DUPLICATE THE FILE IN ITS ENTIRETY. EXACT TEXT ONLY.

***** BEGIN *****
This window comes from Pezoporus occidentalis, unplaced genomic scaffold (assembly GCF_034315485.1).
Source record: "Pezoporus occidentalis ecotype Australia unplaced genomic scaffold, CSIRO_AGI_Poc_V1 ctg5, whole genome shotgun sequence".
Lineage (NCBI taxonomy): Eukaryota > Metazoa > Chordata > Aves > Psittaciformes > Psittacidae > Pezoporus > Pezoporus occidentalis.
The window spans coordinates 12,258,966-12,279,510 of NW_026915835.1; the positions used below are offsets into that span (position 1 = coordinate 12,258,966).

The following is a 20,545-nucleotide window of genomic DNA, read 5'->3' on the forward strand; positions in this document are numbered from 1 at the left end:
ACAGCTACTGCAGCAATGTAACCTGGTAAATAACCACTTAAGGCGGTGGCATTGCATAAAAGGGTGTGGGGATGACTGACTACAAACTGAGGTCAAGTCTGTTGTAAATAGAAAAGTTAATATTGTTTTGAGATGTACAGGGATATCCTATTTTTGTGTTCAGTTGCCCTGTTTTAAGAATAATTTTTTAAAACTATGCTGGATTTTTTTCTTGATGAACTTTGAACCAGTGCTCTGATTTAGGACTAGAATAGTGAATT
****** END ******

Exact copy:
This window comes from Pezoporus occidentalis, unplaced genomic scaffold (assembly GCF_034315485.1).
Source record: "Pezoporus occidentalis ecotype Australia unplaced genomic scaffold, CSIRO_AGI_Poc_V1 ctg5, whole genome shotgun sequence".
Lineage (NCBI taxonomy): Eukaryota > Metazoa > Chordata > Aves > Psittaciformes > Psittacidae > Pezoporus > Pezoporus occidentalis.
The window spans coordinates 12,258,966-12,279,510 of NW_026915835.1; the positions used below are offsets into that span (position 1 = coordinate 12,258,966).

The following is a 20,545-nucleotide window of genomic DNA, read 5'->3' on the forward strand; positions in this document are numbered from 1 at the left end:
ACAGCTACTGCAGCAATGTAACCTGGTAAATAACCACTTAAGGCGGTGGCATTGCATAAAAGGGTGTGGGGATGACTGACTACAAACTGAGGTCAAGTCTGTTGTAAATAGAAAAGTTAATATTGTTTTGAGATGTACAGGGATATCCTATTTTTGTGTTCAGTTGCCCTGTTTTAAGAATAATTTTTTAAAACTATGCTGGATTTTTTTCTTGATGAACTTTGAACCAGTGCTCTGATTTAGGACTAGAATAGTGAATT